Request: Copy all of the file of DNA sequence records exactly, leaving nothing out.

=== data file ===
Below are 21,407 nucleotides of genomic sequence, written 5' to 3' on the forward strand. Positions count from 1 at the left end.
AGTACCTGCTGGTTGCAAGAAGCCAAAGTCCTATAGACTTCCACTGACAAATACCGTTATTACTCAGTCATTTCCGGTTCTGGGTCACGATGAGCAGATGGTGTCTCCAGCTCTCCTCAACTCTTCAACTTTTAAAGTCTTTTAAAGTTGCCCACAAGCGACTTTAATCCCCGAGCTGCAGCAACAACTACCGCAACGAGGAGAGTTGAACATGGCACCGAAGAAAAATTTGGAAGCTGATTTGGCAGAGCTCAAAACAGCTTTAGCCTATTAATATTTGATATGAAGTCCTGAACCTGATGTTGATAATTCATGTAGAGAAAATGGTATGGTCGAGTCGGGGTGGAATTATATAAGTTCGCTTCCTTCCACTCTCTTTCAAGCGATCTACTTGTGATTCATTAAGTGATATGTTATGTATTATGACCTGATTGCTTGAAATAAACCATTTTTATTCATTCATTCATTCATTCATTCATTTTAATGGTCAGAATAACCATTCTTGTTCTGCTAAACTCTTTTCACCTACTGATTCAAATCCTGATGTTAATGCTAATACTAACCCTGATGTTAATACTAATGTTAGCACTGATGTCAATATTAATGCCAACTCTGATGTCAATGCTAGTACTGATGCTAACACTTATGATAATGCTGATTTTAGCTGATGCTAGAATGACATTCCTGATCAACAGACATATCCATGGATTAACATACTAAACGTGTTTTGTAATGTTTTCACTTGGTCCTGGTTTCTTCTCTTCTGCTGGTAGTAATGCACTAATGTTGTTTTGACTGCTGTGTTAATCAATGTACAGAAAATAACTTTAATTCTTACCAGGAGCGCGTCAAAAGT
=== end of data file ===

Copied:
Below are 21,407 nucleotides of genomic sequence, written 5' to 3' on the forward strand. Positions count from 1 at the left end.
AGTACCTGCTGGTTGCAAGAAGCCAAAGTCCTATAGACTTCCACTGACAAATACCGTTATTACTCAGTCATTTCCGGTTCTGGGTCACGATGAGCAGATGGTGTCTCCAGCTCTCCTCAACTCTTCAACTTTTAAAGTCTTTTAAAGTTGCCCACAAGCGACTTTAATCCCCGAGCTGCAGCAACAACTACCGCAACGAGGAGAGTTGAACATGGCACCGAAGAAAAATTTGGAAGCTGATTTGGCAGAGCTCAAAACAGCTTTAGCCTATTAATATTTGATATGAAGTCCTGAACCTGATGTTGATAATTCATGTAGAGAAAATGGTATGGTCGAGTCGGGGTGGAATTATATAAGTTCGCTTCCTTCCACTCTCTTTCAAGCGATCTACTTGTGATTCATTAAGTGATATGTTATGTATTATGACCTGATTGCTTGAAATAAACCATTTTTATTCATTCATTCATTCATTCATTCATTTTAATGGTCAGAATAACCATTCTTGTTCTGCTAAACTCTTTTCACCTACTGATTCAAATCCTGATGTTAATGCTAATACTAACCCTGATGTTAATACTAATGTTAGCACTGATGTCAATATTAATGCCAACTCTGATGTCAATGCTAGTACTGATGCTAACACTTATGATAATGCTGATTTTAGCTGATGCTAGAATGACATTCCTGATCAACAGACATATCCATGGATTAACATACTAAACGTGTTTTGTAATGTTTTCACTTGGTCCTGGTTTCTTCTCTTCTGCTGGTAGTAATGCACTAATGTTGTTTTGACTGCTGTGTTAATCAATGTACAGAAAATAACTTTAATTCTTACCAGGAGCGCGTCAAAAGT